Nicotine causes the release of the physiologic agonists for β-ARs, the catecholamine stress hormones epinephrine and norepinephrine, from the adrenal medulla.10 Identification of beta-adrenergic signaling as a growth regulator of pancreatic cancer cells8 suggests that the elevated systemic catecholamine levels in smokers may contribute to the development of pancreatic cancer. Our studies showed that the nicotine-derived carcinogen 4-(methylnitrosamino)-1-(3-pyridyl)-1-butanone (NNK) mimicked the actions of the catecholamines by binding as an agonist to β1- and β2-ARs.8 We recently showed that the beta-adrenergic agonist isoproterenol and NNK stimulated the proliferation of human pancreatic duct epithelial cells by signaling via cAMP/PKA/p-CREB, while in addition transactivating the EGFR and ERK1/2 in a PKA-dependent manner.11 Beta-adrenergic activity of NNK resulting in mitogenic and/or antiapoptotic signaling has in addition been reported in cell lines from human small airway-derived adenocarcinomas,12, 13 human small airway epithelia,12 and in colon cancer cells.14 It has been shown that the migration and invasiveness of adenocarcinomas of the colon, prostate, and breast are also under beta-adrenergic control,15–17 and that ERK1/2-mediated proliferation of breast cancer cells is stimulated by beta-adreneregic agonists.18 Recent publications in addition demonstrated that the nicotine-induced increase in systemic catecholamines stimulated the growth of xenografts from human gastric carcinoma via activation of β-ARs19 and that epinephrine increased the invasiveness of ovarian cancer cells via stimulation of β-ARs.20 A novel concept is thus emerging of β-AR hyperstimulation as an important etiologic factor for some of the most common human cancers, including PDAC.
Beta-adrenoreceptors consist of β1, β2, and β3-ARs and are G-protein-coupled cell membrane receptors. Beta1 and β2-ARs are expressed in most mammalian cells. Binding of an agonist to β-ARs activates the adenylyl cyclase stimulating G-protein, Gαs, resulting in the formation of cAMP. In turn, cAMP activates PKA by binding to the PKA subunit complex, resulting in the release of inhibitory R subunits and activation of the transcription factor, cAMP response element binding protein (CREB).21 It has been shown that β1- and β2-ARs can in addition transactivate the EGFR pathway in a PKA-dependent manner22 and we have shown that such transactivation occurs in human pancreatic duct epithelial cells.11, 23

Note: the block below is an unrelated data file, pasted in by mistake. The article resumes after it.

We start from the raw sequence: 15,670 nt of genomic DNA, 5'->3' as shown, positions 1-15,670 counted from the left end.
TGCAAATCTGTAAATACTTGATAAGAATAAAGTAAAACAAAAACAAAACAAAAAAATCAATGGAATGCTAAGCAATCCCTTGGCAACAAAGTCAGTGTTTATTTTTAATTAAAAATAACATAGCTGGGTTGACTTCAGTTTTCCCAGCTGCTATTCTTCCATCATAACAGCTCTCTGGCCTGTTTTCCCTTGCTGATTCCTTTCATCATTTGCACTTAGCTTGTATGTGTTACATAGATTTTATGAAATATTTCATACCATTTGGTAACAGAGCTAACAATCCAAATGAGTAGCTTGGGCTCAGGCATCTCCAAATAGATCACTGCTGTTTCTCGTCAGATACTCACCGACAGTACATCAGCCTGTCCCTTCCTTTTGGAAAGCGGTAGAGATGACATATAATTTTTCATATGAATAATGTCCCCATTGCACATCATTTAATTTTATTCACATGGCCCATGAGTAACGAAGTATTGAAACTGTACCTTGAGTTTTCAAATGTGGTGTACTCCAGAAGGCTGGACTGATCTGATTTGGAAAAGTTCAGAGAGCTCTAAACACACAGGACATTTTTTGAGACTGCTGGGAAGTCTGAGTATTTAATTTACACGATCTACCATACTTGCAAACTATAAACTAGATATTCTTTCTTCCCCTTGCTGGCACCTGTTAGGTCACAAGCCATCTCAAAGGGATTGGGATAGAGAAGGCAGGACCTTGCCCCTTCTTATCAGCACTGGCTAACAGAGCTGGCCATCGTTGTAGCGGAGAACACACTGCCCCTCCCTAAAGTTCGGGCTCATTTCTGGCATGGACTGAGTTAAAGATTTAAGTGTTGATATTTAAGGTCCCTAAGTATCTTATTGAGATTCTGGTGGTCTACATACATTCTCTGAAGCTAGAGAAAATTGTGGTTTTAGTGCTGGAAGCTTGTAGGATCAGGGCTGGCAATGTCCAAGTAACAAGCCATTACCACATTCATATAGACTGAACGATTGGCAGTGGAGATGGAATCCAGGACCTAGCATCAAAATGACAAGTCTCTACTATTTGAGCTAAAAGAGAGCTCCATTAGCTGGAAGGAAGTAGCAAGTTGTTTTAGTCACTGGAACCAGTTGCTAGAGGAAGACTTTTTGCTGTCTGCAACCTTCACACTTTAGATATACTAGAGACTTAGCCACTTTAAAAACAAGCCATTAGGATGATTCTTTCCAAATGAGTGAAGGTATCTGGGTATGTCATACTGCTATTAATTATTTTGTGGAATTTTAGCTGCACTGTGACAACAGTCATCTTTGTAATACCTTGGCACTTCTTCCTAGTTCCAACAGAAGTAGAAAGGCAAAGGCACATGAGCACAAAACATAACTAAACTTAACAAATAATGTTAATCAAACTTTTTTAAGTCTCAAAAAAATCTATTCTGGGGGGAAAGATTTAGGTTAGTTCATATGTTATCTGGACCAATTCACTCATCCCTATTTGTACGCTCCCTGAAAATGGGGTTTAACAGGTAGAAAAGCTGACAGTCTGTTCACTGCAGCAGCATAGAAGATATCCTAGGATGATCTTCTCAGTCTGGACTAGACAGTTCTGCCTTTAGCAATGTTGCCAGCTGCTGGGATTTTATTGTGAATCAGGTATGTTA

Gamma-aminobutyric acid (GABA) is the major inhibitory neurotransmitter in the central nervous system and counteracts the stimulatory actions of the physiological agonists for β-ARs, epinephrine, and norepinephrine in the brain.24 Three types of GABA receptors have been identified: the ion channel receptor families GABAA and GABAC, and GABAB receptors which exist as 2 isoforms termed GABABR1 and GABABR2.25 Both GABABR isoforms are coupled to the adenylyl cyclase inhibiting G-protein, Gαi.25 GABAA and GABAC receptors mediate excitatory functions of GABA, whereas the GABAB receptors mediate the inhibitory actions of GABA.25 In the pancreas, GABA, its synthesizing enzyme, glutamic acid decarboxylase, and its metabolizing enzyme, GABA-transaminase, are expressed in the beta cells of pancreatic islets at high concentrations similar to those in the central nervous system, and GABA is secreted from beta-cells into the extracellular space.24 However, the function of GABA in the pancreas is poorly understood. GABA is decreased in the pancreas of individuals with diabetes mellitus24 due the reduction of functional islet beta cells. The number of functional pancreatic islets is also diminished in pancreatitis. The inhibitory role of GABA in the central nervous system and the finding that the GABABRs inhibits adenylyl cyclase via activation of Gαi prompted us to explore a potential inhibitory action of GABA on the cAMP-mediated beta-adrenergic stimulation of human PDAC and pancreatic duct epithelial cells. Our data show that stimulation of the GABAB receptor potently inhibited isoproterenol-induced cAMP signaling, cell proliferation, and cell migration. Moreover, human PDACs overexpressed norepinephrine and PKARIIα while underexpressing GABA. These data suggest that the reduction in pancreatic GABA may contribute to the development of PDAC. Therapeutic administration of GABA or a GABABR selective agonist may thus provide an effective novel tool for the treatment and prevention of pancreatic cancer.